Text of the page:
I probably wrestle with the problem of photographing kids more than I should; reactions to the finished product have been pretty uniformly positive when I send them links to flickr or facebook, and most people get over the shock of having me walk around with a big lens. I wonder if less would be more; of course it’s intimidating to have every glance at me with my face hidden behind a camera; would it be better, you think, for me to hold conversations where I’m not completely obscured? Three things to remember for tonight (as though I’m secretly a robot that needs to be reprogrammed): smile, make conversations, don’t hide.


Free Time

31 October 2010

Dear J-

It’s the tail end of the day — the weekend — again and there’s a lot to look back over; today was a full day and I wouldn’t have traded the way this weekend went for any other non-test, non-holiday weekend.  From skiving off work on Friday (I kept telling people what a nice break it would be, and I wasn’t kidding — sleep in, take a test instead of trying to smother sixteen different fires at once) to a bit of sanity time on Saturday to the relentless mall crowds today (last year I thought the UTC trick-or-treating crowd was crazy, but it was nothing compared to this year) it seems the only time we get to sit down is in the lee of the day.

I suppose that’s the way of it with kids; your time is not free time and I don’t think I appreciated that growing up, how generously we received everything we didn’t ask for, how wisely apportioned what we got.  There’s lots of things you want when you’re little — toys, cereal, books, other random things that cost money — and I never realized how valuable the time we got instead was even though we never requested it.  There will be hours to fill later on in life, once the kids are grown and out of the house, lives of their own to take care of.  I’m not looking that far forward, though.  It’s today that’s going to echo in October 31sts to come.


Halloween Town

31 October 2009

Dear J-

We gorge on candy tonight; for the first time in years not just stuff we’ve bought for handing out, but also on stuff we sent our little beggar figgy around to harvest tonight (in our defense, she’s still allergic to peanuts as far as we know, so we’re doing her a favor by removing all the tempting Snickers, Butterfingers, Reese’s Cups, etc.). As first Halloweens go, this was pretty spectacular: the costume was well-received, the crowds at the mall (trick-or-treating at the mall — in daytime — this truly is a new world) thick and happy, and the neighborhood was happy to see her come around for the first time.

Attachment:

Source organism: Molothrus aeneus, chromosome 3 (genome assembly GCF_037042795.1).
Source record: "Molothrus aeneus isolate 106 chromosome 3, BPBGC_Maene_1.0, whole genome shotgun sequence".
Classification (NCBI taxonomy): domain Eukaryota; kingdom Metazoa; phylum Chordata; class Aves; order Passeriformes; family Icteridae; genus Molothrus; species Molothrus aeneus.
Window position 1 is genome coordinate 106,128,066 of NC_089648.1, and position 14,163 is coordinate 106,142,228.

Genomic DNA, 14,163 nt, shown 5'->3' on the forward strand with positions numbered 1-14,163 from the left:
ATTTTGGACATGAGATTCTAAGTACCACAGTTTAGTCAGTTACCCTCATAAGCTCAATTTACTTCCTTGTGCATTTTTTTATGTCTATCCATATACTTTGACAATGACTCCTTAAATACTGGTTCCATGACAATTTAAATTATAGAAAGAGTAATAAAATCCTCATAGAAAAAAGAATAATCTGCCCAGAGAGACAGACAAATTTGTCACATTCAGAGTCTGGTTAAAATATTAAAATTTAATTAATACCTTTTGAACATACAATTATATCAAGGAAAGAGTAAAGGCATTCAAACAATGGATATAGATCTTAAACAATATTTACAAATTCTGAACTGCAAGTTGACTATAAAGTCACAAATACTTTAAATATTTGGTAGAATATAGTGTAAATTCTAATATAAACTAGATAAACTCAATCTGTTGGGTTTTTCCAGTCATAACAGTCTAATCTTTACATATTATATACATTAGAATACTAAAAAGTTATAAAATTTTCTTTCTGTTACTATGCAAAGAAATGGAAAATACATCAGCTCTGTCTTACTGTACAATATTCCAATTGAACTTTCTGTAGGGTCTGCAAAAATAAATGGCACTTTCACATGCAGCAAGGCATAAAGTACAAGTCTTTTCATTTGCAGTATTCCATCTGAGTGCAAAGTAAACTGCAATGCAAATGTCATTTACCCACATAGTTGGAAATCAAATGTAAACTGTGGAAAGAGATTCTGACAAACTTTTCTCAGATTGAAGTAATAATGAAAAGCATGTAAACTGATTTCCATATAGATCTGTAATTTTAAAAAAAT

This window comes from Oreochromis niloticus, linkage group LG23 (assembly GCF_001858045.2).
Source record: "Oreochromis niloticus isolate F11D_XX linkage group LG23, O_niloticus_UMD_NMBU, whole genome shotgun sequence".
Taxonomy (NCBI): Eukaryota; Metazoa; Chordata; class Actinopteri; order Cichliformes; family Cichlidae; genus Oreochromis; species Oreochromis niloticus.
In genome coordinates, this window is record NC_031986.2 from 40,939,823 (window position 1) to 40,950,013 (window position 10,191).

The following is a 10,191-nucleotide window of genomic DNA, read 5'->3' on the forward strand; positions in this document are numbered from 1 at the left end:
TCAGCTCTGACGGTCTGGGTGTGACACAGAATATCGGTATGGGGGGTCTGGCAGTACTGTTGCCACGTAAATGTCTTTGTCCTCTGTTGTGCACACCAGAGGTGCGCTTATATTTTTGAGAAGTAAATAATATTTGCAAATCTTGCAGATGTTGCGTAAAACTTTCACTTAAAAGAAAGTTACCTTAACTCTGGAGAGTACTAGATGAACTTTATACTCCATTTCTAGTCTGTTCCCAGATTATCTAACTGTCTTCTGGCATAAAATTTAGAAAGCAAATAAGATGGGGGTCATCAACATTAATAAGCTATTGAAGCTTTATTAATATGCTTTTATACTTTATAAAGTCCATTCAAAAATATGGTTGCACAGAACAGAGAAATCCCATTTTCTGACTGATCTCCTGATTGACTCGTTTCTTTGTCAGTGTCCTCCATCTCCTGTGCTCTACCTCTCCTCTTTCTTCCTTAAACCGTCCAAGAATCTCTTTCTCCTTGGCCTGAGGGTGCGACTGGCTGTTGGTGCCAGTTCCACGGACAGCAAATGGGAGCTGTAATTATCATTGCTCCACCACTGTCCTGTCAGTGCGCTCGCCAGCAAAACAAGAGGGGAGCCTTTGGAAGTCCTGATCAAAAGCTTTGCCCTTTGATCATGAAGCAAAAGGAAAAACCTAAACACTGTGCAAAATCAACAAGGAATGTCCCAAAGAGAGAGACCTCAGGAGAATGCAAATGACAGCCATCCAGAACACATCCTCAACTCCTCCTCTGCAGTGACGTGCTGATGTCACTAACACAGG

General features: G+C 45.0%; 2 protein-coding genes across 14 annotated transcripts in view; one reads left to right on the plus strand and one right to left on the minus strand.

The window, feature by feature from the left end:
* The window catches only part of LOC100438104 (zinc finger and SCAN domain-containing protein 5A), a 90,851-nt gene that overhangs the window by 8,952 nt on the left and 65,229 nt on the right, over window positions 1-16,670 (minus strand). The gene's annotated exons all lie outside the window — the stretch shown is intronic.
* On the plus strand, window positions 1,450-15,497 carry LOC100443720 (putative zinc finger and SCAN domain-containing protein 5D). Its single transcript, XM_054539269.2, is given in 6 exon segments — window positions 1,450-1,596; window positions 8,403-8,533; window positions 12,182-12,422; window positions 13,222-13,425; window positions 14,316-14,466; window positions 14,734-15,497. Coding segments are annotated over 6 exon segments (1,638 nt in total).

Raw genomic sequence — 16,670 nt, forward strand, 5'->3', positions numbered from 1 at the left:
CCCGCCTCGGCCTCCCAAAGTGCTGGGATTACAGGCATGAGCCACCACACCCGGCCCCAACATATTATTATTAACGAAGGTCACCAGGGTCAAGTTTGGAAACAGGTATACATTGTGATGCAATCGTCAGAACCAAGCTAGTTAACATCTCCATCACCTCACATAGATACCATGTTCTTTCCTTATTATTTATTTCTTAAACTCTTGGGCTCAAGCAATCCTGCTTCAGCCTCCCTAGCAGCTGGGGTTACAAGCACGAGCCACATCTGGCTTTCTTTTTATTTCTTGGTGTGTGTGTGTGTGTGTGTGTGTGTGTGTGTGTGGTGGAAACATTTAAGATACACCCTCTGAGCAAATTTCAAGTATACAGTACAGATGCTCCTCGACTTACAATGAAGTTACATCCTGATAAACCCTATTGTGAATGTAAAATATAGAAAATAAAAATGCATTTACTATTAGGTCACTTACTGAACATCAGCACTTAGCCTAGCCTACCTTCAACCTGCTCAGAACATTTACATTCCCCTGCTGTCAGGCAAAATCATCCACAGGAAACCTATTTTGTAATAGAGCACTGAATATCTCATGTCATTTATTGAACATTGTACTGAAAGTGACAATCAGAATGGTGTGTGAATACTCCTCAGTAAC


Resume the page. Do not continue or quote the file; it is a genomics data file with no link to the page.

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Yesterday coming home from daycare, she pulled out her little bag of candy out and asked me to name each one. We got home and opened up a little bag of gummy bears and, while walking the dog afterwards, ate them with a little grave expression, concentrating on the chewing and flavor. Life is full of perfect little moments lately; the best part is that you don’t know when they’ll start and you can’t make it last when you realize it. There is no TiVo for life — the things that motivate us now may be rejected tomorrow, and it’s the discovery that makes it amazing.

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Walking around the mall today was fascinating; there were so many kids, so many parents, and figgy, as figgy does, got very mute — motivated enough to go up to strangers, silently holding out her bucket for candy in mute supplication, but awed enough to stay mum. This is the same girl who got the Great Argus Pheasant to scream out WHOA-WHOA by repeating it over and over, the same one who thought nothing of admonishing us for pointing out bubbles and otters. At two and a half the emotions can’t be hidden for long and it’s unfamiliar situations that bring the quiet to the surface; it is a perpetual wellspring of joy reading the weather patterns fleeting across her face.


Define Success

26 October 2008

Dear J-

There are those people who are refreshed and recharged by their vacation times, ready to tackle all sorts of obstacles and challenges at work.  Then there’s me, hoping that the days off didn’t hurt my memory of the password I use to log in.  The days are now conspiring against me, too; it’s dark so early now that I’m having to use lights for the ride to and from the vanpool.  Time moves at a blur, speeding up, asking me to carve a pumpkin before Friday’s Halloween.

As I get older, I get more set in my ways.  Things must be just so.  Routines, paramount; this past week and a half has been a lesson in rolling with new things, agreeing and deciding on the fly.  More than idle fears about being locked out of the system, it’s losing that freedom and going back to a daily schedule — production, numbers, bring this down, bring that up, let’s see some paper fly — that bothers me the most.  I’ve had a taste.  It’s exhausting, but I think I can make it work.

I finished the Chronicles of Prydain series (Lloyd Alexander) a couple of weeks ago, and the book that won the Newbery, The High King, strikes me as one of those retroactive Oscar votes — Scorsese winning for The Departed instead of Goodfellas, for instance — as the preceding Taran Wanderer is by far the strongest of the lot.  Suffice it to say that losing your goal isn’t the end of the story; choosing to re-aim doesn’t mean that all is lost.  Success is a relative term, and you choose its definition, no one else does.